In an era of big data and modeling, we have hand-drawn, gerrymandered political districts. In a time when you can buy a handgun with just a pulse, in some precincts you won't be issued a voting ballot without a cavity search.
Just when you thought climate as a driver was dead, Superstorm Sandy slammed into the Eastern Seaboard, and statistics confirmed the hottest year on record in the U.S. But it's less the strange weather, and more the devastation left in its path, that's the big deal here.
So if a car's experience is so fundamentally different than riding transit, what parallel experience can we plumb for joyous attributes? I would propose we look for a model to long-distance trains and their sense of possibility and romance, not the raw sex of cars.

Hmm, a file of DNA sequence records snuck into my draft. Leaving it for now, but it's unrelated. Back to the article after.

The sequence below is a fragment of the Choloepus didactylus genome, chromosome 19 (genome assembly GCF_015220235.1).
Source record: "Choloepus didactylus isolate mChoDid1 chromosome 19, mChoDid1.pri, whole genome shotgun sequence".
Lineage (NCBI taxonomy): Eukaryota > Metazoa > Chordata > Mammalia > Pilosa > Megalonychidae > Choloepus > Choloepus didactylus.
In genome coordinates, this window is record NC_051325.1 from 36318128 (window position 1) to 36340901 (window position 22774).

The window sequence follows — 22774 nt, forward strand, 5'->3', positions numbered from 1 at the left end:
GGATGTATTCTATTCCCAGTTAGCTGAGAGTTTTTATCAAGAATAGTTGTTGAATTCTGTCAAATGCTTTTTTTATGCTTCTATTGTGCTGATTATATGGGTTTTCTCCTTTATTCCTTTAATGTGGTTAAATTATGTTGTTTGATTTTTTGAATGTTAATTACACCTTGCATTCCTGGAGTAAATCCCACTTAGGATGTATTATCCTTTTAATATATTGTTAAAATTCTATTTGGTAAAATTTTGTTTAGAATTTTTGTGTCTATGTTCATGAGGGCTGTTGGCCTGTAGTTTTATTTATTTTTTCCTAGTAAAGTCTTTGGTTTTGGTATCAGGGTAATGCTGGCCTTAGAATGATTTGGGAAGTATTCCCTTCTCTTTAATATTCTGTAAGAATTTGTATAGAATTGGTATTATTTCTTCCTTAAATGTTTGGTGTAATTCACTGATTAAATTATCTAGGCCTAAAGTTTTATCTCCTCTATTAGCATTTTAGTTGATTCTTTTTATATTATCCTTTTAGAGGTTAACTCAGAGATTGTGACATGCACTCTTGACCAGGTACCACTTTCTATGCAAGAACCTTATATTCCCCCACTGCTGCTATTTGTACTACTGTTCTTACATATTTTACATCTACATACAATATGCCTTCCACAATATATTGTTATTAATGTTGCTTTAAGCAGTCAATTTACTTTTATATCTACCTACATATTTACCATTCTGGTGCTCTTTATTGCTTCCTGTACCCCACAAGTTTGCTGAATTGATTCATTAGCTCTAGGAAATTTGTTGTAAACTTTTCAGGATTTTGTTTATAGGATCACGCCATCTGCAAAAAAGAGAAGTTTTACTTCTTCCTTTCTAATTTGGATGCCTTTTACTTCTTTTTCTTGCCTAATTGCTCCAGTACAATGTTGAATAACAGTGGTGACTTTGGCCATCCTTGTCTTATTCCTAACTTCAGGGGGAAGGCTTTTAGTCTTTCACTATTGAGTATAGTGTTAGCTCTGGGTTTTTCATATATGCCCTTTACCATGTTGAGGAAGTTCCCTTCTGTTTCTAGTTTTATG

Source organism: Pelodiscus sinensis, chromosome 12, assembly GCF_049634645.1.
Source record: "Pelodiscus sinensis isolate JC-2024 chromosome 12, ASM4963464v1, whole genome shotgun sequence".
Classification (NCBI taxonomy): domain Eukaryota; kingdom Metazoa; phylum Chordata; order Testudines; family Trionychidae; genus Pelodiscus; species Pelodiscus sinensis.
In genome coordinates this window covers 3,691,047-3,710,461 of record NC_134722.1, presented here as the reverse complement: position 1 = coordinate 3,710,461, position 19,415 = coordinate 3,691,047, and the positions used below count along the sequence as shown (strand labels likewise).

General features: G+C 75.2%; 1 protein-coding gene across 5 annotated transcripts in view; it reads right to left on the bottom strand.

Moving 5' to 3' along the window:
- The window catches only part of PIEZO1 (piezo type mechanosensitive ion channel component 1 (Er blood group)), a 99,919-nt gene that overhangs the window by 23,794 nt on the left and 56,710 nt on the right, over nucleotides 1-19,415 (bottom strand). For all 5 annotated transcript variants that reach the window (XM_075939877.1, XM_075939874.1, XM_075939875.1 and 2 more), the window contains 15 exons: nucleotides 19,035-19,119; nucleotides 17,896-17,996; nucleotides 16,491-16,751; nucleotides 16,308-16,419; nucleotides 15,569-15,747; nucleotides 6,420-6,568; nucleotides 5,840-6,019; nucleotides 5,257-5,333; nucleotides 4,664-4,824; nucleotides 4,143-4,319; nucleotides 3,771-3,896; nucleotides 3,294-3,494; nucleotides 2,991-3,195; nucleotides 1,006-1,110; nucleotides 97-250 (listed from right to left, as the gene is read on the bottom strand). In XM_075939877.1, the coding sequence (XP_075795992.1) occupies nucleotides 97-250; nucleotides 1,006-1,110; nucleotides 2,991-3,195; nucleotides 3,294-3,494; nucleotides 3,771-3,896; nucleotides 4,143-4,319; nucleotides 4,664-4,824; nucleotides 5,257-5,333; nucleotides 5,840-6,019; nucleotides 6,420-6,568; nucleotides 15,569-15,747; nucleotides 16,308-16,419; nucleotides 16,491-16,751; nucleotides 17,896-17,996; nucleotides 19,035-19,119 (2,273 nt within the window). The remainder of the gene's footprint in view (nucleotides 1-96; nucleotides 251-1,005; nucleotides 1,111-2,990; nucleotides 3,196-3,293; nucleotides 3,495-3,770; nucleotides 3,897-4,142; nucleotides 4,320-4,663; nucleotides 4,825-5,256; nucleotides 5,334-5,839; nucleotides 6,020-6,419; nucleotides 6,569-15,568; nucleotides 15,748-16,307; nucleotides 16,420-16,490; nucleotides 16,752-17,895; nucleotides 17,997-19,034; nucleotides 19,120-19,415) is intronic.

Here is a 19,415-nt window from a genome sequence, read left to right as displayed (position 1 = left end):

What we all need to recognize is that capital is not based on meritocracy. It's based on relationships. Yes, the business has to be disruptive or at least scalable to attract venture capital. VC's invest in PEOPLE first, and businesses second.
In order to make a potentially game-changing idea a long-standing reality, it's highly recommended that social entrepreneurs look at their business model and ask a very simple question: Could my company be a profitable one?
Looking back at 2011, I see a year where pragmatism replaced hype, where show beat tell, where consumers, the tech community and the marketing industry stepped away from preconceived notions and toward a new reality.
As a society, we have been systematically wired and re-wired to abhor failure. But amongst all of this stigmatisation we have forgotten one fundamental fact: the greatest innovations arise from a process of trial and error.